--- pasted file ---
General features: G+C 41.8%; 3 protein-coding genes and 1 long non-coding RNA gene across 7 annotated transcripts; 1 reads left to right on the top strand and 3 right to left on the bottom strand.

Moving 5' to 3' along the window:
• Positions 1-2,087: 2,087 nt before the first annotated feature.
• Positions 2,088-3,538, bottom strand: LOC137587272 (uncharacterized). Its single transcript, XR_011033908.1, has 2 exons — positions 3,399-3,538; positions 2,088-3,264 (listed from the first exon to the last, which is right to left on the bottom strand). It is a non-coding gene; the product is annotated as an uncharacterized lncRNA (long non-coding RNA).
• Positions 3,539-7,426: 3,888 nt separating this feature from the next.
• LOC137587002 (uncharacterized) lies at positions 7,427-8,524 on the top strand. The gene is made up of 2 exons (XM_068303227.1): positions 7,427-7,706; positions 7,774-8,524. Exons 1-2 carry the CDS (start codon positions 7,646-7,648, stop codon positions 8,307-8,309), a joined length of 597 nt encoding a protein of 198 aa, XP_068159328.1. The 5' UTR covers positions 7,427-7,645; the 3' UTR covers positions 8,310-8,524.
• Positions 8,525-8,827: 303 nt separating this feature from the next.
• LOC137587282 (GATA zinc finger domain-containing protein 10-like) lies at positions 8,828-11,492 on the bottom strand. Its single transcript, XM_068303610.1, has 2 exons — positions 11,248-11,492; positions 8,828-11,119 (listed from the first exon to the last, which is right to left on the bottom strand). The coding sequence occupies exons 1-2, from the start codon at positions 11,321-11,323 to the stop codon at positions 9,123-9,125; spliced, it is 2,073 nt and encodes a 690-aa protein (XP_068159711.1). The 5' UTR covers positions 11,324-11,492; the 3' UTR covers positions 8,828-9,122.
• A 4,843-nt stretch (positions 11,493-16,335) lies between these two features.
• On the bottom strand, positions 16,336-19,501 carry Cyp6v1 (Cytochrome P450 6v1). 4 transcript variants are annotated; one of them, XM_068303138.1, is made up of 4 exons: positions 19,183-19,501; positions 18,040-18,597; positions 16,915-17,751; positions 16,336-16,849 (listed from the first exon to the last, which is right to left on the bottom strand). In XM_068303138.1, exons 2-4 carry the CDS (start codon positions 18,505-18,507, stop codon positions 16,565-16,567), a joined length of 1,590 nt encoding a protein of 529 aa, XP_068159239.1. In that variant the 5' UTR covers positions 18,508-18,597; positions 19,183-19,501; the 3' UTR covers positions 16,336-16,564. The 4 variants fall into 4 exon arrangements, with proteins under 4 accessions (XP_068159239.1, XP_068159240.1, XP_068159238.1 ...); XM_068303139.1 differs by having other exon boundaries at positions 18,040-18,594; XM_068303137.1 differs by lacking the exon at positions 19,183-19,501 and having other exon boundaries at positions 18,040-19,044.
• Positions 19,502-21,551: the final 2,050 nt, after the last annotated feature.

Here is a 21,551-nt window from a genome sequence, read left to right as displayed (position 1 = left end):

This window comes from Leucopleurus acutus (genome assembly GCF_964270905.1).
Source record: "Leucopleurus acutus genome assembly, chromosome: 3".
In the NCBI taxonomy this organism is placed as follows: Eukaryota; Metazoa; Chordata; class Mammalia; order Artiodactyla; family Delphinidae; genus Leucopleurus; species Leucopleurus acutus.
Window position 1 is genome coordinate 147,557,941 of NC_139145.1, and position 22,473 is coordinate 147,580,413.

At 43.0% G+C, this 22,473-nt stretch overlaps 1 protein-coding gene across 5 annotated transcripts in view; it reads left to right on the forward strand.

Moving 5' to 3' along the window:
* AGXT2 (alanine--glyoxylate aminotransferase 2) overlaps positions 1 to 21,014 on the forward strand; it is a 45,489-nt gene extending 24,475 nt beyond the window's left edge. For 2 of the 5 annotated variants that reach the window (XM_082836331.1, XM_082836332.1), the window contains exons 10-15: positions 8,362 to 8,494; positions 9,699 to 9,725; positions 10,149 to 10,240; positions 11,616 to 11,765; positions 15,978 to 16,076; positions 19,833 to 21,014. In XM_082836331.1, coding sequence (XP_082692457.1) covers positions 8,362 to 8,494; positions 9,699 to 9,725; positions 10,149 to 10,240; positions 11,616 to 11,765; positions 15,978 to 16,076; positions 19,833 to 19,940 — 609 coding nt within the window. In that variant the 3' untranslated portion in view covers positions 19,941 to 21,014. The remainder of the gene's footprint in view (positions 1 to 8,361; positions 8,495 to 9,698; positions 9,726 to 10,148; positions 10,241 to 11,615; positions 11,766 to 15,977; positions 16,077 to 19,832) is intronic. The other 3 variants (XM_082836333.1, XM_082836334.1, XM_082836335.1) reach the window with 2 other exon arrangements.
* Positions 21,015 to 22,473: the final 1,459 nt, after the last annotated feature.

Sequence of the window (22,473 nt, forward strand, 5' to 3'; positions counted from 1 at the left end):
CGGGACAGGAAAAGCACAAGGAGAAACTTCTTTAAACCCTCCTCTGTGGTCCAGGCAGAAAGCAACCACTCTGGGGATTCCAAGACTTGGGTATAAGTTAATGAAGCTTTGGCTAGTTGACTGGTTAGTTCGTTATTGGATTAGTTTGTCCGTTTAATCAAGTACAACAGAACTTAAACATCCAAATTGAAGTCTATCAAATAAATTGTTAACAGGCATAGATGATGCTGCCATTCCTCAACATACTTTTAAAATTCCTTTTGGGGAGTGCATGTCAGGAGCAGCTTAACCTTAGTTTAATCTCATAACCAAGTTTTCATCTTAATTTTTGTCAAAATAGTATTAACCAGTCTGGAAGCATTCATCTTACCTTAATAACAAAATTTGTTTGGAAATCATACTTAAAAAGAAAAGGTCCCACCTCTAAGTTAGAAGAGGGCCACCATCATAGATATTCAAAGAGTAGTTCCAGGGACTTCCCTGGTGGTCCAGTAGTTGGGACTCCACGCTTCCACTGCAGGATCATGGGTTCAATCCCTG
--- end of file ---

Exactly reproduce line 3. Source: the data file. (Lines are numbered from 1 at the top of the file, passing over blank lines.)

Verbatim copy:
• Positions 1-2,087: 2,087 nt before the first annotated feature.